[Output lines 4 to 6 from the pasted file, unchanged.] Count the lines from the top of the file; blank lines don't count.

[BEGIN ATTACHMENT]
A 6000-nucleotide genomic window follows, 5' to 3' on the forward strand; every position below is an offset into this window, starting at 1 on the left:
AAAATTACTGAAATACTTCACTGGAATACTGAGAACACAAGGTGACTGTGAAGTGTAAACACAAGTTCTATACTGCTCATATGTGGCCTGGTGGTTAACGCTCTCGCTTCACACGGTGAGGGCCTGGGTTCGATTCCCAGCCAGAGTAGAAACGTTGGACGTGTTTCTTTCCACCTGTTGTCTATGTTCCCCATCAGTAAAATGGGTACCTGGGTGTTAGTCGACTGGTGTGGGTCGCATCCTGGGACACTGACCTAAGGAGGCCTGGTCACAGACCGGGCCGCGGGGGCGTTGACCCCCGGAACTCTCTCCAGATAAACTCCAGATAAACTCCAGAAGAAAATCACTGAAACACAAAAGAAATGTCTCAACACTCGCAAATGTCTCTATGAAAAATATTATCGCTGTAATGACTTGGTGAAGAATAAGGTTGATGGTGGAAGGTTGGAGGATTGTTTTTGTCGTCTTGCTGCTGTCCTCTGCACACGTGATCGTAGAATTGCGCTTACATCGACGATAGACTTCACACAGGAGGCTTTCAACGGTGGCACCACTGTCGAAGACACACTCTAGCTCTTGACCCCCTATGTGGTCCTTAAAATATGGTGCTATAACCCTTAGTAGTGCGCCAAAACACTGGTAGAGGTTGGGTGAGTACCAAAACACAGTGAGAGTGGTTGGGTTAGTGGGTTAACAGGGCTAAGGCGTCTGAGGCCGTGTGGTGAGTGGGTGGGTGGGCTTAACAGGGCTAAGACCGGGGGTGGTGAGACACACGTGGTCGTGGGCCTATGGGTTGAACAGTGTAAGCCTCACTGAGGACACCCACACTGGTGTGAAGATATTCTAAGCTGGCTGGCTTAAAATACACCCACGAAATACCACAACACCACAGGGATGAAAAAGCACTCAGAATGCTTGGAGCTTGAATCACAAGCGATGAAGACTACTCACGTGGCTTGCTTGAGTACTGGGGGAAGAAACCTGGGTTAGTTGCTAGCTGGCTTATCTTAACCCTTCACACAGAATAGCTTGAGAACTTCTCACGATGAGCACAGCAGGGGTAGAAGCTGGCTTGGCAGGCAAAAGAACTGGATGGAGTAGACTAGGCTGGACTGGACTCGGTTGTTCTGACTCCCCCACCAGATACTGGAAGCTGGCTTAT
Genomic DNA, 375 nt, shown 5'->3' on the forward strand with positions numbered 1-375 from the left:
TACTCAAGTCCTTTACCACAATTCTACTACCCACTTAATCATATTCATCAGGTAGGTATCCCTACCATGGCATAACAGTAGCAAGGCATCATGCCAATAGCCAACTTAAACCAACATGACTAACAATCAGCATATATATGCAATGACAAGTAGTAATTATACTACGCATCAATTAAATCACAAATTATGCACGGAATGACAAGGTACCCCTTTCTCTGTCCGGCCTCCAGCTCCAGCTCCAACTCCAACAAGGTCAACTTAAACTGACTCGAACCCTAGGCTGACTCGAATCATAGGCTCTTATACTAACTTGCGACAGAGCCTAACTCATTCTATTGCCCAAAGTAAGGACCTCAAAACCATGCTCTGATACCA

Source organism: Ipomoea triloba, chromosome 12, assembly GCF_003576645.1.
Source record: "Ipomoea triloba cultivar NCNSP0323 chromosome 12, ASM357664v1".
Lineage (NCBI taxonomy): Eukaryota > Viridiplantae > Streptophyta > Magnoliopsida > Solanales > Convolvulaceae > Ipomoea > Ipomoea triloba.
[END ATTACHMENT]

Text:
TACTCAAGTCCTTTACCACAATTCTACTACCCACTTAATCATATTCATCAGGTAGGTATCCCTACCATGGCATAACAGTAGCAAGGCATCATGCCAATAGCCAACTTAAACCAACATGACTAACAATCAGCATATATATGCAATGACAAGTAGTAATTATACTACGCATCAATTAAATCACAAATTATGCACGGAATGACAAGGTACCCCTTTCTCTGTCCGGCCTCCAGCTCCAGCTCCAACTCCAACAAGGTCAACTTAAACTGACTCGAACCCTAGGCTGACTCGAATCATAGGCTCTTATACTAACTTGCGACAGAGCCTAACTCATTCTATTGCCCAAAGTAAGGACCTCAAAACCATGCTCTGATACCA

Source organism: Ipomoea triloba, chromosome 12, assembly GCF_003576645.1.
Source record: "Ipomoea triloba cultivar NCNSP0323 chromosome 12, ASM357664v1".